Spotlight on Bermuda as dancers shine in the USA
Four dancers have won scholarships for training programmes after they auditioned on the international stage during a school trip.
T’aja Williams, a senior dancer at Hamilton’s In Motion School of Dance, was given early acceptance to Slippery Rock University in Pennsylvania to study dance.
She was also given a scholarship to take part in a summer dance programme at Point Park University, also in Pennsylvania, alongside In Motion classmates Cashayna Grant, Eden Furbert and Acacia Tucker.
Lizz Pimentel, the director of In Motion, said: “Every single one of them who received a scholarship do have their own personal drives and passions – and I think that made them stand out.
“They just committed to whatever was given to them – when you’re going to a programme like this and you don’t know the choreographer, it’s all very new.
“But being able to just not hold back, not have any hesitation as a dancer and just immerse yourself in it without any fear or insecurity goes a long way.”
Ms Pimentel was speaking after she and 13 pupils visited The Grier School in Pennsylvania for a weekend dance workshop.
The private school has dance companies from around the world attend their annual gala and meet renowned choreographers to sharpen their skills.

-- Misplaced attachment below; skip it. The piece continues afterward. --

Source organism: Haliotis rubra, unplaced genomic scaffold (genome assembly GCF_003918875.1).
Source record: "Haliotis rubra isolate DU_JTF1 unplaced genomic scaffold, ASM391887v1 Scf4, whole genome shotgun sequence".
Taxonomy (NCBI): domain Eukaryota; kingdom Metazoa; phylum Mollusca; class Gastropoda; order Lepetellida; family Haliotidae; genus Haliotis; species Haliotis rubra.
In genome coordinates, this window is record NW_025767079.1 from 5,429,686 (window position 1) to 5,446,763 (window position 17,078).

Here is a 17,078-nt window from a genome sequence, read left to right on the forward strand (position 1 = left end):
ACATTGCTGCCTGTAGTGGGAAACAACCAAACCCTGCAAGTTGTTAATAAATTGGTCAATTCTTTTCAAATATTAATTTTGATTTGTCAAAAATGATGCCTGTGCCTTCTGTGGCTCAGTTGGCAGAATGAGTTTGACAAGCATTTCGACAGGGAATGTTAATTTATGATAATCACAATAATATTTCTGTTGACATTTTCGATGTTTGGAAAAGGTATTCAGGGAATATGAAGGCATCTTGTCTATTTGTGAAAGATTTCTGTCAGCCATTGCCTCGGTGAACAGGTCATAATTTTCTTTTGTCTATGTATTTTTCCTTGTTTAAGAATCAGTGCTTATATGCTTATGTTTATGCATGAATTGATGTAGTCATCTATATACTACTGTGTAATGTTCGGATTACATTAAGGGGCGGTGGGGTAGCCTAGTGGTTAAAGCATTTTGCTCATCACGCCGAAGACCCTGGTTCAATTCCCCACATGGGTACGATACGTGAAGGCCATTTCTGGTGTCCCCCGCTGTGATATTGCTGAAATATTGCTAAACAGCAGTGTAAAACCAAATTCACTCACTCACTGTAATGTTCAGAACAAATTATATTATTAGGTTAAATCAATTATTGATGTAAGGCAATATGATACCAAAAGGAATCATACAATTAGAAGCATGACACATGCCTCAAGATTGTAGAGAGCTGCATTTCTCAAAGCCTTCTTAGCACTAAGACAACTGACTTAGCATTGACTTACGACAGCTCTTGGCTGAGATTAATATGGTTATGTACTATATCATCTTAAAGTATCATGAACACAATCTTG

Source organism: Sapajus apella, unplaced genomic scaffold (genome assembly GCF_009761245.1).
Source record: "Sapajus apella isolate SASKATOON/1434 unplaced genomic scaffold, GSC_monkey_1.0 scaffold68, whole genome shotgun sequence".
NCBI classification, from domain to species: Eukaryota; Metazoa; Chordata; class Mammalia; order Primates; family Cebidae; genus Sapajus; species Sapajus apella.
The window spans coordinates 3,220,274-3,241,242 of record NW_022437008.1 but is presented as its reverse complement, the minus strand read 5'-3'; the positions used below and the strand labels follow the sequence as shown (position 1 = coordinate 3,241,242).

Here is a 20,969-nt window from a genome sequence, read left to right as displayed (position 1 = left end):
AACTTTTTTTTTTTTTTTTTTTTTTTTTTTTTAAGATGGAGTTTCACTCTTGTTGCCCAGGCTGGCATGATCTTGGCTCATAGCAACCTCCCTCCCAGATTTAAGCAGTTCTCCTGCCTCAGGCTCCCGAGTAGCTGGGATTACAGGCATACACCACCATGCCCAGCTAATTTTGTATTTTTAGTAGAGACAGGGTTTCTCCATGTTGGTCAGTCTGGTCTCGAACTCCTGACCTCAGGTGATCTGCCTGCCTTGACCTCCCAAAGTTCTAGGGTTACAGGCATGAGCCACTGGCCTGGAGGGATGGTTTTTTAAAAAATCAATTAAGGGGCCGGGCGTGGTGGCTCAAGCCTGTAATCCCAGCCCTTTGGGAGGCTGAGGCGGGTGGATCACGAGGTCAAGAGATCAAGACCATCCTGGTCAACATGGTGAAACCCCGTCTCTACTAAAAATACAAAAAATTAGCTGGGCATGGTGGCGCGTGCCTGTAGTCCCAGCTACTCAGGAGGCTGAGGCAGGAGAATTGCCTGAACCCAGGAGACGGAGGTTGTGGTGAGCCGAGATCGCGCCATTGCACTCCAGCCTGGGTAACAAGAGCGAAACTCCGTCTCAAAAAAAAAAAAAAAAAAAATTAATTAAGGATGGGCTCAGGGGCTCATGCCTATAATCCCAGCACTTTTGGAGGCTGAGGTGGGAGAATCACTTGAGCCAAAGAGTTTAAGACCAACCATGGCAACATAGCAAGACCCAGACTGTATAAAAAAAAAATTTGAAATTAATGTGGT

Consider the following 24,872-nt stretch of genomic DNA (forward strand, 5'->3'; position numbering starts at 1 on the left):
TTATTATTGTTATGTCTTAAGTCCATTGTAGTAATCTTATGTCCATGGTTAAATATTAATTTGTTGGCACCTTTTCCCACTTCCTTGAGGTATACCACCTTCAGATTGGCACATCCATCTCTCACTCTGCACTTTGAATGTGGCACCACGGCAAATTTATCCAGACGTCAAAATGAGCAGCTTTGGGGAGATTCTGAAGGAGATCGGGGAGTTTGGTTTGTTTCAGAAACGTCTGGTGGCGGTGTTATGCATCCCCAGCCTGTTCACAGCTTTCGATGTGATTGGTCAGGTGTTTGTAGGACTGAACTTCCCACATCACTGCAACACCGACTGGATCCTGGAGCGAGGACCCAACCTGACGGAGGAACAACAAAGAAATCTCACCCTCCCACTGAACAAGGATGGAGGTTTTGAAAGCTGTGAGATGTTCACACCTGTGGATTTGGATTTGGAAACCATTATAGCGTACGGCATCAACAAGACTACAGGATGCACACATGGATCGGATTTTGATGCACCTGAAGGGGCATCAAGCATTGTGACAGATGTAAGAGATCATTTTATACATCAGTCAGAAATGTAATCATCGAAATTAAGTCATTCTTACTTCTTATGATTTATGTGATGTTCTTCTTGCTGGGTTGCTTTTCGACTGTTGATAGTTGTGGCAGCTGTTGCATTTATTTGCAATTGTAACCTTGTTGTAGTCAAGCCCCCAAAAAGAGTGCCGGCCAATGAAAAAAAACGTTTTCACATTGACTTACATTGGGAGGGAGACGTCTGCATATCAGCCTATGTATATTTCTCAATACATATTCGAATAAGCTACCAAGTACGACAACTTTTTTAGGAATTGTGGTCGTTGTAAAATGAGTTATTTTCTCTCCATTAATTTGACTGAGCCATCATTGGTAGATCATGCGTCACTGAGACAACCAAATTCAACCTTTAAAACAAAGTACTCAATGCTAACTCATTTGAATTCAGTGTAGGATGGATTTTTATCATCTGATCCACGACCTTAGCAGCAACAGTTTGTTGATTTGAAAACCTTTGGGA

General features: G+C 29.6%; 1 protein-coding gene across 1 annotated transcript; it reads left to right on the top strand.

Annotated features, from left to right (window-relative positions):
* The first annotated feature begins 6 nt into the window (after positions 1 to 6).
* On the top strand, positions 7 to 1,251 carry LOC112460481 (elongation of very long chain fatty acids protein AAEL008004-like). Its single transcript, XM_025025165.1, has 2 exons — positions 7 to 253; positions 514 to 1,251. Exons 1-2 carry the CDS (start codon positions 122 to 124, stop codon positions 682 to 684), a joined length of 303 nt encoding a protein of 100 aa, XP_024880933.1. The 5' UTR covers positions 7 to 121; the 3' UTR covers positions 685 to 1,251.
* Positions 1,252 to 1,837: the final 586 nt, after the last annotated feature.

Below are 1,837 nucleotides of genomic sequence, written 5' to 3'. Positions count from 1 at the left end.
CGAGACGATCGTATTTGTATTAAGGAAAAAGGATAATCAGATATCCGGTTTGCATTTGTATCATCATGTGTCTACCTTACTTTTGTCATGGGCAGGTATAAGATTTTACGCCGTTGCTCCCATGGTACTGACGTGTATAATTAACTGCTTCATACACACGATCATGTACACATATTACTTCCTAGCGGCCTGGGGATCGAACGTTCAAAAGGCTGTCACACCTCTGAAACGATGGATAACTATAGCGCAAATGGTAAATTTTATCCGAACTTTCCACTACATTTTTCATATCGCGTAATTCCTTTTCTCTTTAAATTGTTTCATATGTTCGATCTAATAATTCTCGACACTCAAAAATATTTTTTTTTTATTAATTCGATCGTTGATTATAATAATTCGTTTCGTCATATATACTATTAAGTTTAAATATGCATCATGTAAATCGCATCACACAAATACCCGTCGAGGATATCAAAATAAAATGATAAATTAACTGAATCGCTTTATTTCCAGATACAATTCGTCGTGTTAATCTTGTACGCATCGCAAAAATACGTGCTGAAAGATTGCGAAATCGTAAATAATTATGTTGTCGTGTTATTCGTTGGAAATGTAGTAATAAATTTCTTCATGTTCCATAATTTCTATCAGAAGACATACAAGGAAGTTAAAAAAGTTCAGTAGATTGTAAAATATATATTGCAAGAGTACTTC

The companies are also given dance routines created by the choreographers months before arrival and have to perform them at The Grier School.
Pupils who show exceptional talent are given an opportunity to study dance at Pennsylvania summer programmes.
Ms Pimentel said that her students, aged between 13 and 16, practised “around the clock” since they received their dance routine from The Grier in August.
She added that In Motion, which has taken part in the workshop for years, had a “longstanding relationship” with The Grier School.
“One of my main goals has always been making sure that we give local dancers overseas opportunities.
“We tend to live in this insular little dance community here on the island and it’s important for the dancers to be able to be exposed overseas to different workshops, different teachers and choreographers and just have different life experiences.”
Ms Pimentel added that she was reminded of the connections when her troupe met with several In Motion former pupils at the workshop.
They reconnected with Jada Pearman, who now dances with the Paul Taylor Dance Company in New York, and Jaela Bean-Lindo, who studies dance at Point Park University.
They also met several former In Motion dancers who were now studying dance at The Grier.
“It just made me realise the full circle of all of the dance training and where our students have gone,” said Ms Pimentel.
“There are some really amazing Bermudian connections in dance.”
Ms Pimentel said that some of her pupils were too young to get scholarships – but added that all of them had performed well.
She said: “These guys are top-tier and serious about dance.
“They’re putting in a ton of hours a week, they’re incredibly focused and there are very high expectations of them.”
“Sometimes it’s not about the perfection of the dancers or the movement, it’s about how the student works.
“Teachers ask ‘do they have a good attitude, are they committed to it, do they immerse themselves in it?’ These girls for sure do.”